Previously, on tastingmenu.wordpress.com –
So why was I so interested in making an apple compote? As Joel Robuchon comments in The Complete Robuchon (p. 493), “serve (the foie gras)…with some quickly sauteed fruit enlivened by a dash of vinegar…hot foie…calls for a little acidity“. Well, if you remember, my idea of a fresh mandolined slice of apple with Nobu’s Daikon Faux Gras didn’t work out too well when I tried to drizzle the balsamic teriyaki over it. The drizzled teriyaki didn’t hold it’s form and ‘bled’ all over the apple slice. So I thought I do something a little different. What I then thought was – why not try an apple compote and either retry the balasamic teriyaki or maybe even the soy caramel from Nobu 57? So I managed to locate an apple compote recipe from Chef Thomas Keller that can be found here –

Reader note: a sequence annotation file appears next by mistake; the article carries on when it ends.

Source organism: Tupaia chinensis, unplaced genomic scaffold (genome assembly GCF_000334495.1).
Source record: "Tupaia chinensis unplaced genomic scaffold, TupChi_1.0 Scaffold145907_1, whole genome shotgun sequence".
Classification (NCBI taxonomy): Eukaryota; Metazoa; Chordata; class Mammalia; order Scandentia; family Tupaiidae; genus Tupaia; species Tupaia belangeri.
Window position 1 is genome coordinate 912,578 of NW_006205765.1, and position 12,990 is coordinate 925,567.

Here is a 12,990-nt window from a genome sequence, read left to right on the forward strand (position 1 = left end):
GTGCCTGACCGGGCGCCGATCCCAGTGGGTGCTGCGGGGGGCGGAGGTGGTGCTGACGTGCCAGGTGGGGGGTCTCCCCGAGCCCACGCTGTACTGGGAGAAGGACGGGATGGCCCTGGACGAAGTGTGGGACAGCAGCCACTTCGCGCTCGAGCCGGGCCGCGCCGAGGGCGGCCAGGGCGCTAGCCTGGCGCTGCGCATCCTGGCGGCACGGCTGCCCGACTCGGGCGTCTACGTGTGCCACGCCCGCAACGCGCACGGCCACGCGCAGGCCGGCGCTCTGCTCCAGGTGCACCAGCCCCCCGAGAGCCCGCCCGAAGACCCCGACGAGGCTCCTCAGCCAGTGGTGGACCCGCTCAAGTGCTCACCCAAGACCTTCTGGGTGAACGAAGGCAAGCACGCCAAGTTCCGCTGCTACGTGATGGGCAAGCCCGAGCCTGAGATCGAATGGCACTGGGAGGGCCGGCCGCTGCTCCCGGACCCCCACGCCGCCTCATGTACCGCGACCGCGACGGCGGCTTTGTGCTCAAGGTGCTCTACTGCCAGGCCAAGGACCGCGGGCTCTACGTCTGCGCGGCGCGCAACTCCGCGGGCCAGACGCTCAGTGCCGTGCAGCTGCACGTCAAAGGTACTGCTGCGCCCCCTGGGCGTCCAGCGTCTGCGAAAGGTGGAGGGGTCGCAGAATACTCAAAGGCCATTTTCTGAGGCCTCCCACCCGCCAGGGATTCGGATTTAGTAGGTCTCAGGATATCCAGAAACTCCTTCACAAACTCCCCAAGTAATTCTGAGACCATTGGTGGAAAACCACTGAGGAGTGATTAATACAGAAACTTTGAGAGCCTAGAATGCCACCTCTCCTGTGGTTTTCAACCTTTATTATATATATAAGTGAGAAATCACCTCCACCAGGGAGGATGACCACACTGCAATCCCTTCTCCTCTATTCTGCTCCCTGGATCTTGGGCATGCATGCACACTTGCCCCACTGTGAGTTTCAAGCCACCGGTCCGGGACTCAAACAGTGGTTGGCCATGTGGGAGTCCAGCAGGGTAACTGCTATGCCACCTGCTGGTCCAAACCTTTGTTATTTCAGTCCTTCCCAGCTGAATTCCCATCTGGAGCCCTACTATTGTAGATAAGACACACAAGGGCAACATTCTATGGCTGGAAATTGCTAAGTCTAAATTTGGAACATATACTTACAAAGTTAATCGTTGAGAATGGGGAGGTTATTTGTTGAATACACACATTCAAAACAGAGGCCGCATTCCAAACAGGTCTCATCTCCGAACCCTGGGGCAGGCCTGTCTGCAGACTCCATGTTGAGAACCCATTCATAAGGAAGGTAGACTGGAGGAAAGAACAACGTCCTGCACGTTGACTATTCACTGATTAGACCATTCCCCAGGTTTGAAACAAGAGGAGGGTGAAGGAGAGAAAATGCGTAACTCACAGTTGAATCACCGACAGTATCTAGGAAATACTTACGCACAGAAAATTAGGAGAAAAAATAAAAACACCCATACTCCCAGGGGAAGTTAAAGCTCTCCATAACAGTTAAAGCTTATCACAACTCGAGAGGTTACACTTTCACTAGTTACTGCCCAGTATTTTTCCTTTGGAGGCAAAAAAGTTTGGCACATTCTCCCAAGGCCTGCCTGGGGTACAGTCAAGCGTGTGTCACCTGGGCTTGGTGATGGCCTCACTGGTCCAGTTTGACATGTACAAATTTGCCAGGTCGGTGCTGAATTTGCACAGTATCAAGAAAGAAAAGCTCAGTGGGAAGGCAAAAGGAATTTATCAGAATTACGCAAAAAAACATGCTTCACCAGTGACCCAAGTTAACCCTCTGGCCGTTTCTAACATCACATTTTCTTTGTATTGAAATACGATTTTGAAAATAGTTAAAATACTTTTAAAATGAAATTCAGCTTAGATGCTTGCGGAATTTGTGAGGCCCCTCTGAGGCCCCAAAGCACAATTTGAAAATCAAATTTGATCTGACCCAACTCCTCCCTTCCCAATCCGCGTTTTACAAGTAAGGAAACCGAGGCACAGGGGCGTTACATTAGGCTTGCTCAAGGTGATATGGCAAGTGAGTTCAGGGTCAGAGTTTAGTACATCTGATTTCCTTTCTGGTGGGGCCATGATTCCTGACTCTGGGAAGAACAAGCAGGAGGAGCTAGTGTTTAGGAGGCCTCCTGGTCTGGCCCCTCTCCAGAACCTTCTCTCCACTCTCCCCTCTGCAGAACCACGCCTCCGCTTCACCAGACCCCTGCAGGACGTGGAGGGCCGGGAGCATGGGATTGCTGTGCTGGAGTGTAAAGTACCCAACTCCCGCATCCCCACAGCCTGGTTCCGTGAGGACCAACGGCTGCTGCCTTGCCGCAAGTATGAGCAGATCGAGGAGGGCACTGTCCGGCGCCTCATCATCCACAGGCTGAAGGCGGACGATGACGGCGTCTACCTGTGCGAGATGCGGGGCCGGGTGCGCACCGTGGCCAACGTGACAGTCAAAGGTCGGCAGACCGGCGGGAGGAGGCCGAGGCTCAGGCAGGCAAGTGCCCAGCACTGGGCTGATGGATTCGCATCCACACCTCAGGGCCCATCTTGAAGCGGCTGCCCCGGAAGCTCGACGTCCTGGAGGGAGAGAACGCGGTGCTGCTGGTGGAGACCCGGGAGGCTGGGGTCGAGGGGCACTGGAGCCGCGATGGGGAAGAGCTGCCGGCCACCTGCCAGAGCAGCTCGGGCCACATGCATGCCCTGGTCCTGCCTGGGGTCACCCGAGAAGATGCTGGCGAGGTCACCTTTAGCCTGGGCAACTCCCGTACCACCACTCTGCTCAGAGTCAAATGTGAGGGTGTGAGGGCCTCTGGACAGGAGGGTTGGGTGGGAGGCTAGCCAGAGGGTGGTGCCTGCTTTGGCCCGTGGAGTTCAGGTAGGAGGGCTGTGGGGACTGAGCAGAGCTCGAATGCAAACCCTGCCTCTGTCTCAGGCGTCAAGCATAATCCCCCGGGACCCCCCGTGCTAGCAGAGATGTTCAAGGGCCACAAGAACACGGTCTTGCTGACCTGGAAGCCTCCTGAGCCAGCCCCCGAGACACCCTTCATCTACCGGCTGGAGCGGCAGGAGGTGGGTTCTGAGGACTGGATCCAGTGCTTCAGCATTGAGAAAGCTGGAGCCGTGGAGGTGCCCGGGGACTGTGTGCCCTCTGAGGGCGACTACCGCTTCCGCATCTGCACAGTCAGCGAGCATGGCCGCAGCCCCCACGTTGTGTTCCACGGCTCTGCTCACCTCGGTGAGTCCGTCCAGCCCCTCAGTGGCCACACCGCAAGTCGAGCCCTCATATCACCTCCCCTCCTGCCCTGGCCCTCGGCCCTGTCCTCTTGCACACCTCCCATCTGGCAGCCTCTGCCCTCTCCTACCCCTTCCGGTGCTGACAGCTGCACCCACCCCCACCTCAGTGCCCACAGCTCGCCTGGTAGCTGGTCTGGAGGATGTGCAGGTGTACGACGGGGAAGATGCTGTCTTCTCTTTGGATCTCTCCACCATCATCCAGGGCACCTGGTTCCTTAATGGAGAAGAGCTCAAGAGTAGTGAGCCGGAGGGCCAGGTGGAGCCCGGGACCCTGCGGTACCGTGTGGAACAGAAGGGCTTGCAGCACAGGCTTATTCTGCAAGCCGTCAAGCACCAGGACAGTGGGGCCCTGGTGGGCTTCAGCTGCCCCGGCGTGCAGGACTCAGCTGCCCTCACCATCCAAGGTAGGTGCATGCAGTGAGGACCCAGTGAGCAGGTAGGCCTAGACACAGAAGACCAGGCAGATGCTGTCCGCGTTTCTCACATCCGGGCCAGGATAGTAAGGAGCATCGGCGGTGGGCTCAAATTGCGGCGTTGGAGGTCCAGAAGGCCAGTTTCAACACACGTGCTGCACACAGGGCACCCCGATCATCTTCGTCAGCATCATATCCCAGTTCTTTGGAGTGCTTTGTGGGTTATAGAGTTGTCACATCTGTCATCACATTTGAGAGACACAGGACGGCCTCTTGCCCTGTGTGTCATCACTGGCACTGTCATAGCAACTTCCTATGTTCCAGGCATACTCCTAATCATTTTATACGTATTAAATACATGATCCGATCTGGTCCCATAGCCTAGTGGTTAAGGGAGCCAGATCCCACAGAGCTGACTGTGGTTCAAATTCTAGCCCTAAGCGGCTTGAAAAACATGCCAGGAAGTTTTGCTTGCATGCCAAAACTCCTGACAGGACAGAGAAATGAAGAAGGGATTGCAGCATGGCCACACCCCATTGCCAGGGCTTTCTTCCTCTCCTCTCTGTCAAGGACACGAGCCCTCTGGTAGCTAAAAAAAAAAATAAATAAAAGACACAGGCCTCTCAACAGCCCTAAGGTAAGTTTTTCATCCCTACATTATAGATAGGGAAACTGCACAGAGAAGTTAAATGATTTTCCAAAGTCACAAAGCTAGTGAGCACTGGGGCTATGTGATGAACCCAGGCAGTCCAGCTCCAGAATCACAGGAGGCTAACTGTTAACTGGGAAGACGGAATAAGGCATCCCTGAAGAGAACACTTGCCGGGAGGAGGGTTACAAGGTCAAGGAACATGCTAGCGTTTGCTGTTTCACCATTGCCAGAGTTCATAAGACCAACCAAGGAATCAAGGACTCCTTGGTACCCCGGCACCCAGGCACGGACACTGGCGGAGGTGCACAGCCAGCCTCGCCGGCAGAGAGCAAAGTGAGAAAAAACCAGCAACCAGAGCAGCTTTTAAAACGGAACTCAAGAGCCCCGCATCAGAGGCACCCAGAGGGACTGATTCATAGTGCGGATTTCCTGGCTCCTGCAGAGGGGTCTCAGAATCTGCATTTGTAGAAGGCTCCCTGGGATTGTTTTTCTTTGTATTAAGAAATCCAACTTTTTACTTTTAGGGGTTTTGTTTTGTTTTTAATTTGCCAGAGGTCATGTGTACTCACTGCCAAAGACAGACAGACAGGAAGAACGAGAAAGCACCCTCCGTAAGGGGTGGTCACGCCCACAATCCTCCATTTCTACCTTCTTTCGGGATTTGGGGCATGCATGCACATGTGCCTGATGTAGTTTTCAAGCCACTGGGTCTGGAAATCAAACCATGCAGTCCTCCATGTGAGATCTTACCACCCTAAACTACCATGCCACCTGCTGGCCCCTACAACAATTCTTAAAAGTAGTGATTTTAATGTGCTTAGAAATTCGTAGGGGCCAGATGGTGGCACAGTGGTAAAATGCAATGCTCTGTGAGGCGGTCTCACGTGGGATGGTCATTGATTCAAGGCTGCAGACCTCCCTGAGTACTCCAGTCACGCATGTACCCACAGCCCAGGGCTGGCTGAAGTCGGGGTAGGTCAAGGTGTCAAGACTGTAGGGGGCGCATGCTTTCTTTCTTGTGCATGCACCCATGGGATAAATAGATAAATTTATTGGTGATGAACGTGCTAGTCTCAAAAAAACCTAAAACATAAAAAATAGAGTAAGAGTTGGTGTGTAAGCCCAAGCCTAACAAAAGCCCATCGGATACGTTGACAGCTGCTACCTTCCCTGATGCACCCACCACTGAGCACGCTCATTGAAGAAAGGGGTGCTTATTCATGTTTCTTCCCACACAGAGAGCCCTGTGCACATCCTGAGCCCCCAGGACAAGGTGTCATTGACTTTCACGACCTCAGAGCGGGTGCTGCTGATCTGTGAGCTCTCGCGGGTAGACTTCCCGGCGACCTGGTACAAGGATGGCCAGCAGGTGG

1/4 c honey
2 tablespoons red wine vinegar
3 granny smith apples
coarse salt/black pepper to taste
So I began by mixing the honey and vinegar in a saucepan and cooked it over 50% max power to get
mixture to a light syrup and that took about 8 minutes.
While the syrup was being heated, I peeled, cut and removed the seed core the apples, and cut them
into an even, small dice. As the instructions say – what’s was really important to make sure they are even in size, or they will not cook evenly.
I added the apples to the syrup, seasoned it with 1 three-fingered pinch of 4:1 salt/pepper mix, and
cooked, stirring frequently, until the apples were tender and the liquid had been absorbed – this took
me about 16 minutes instead of the 25.
I let the compote cool and then tried it along side a little ice cream. My wife thought the flavors were terrific. So I guess I’ve got one part of my problem solved. Now the question is, do I use the balsamic teriyaki with the daikon faux gras, or take a chance and try something else like Nobu’s soy caramel (see http://www.marthastewart.com/316455/chestnuts-in-soy-caramel )?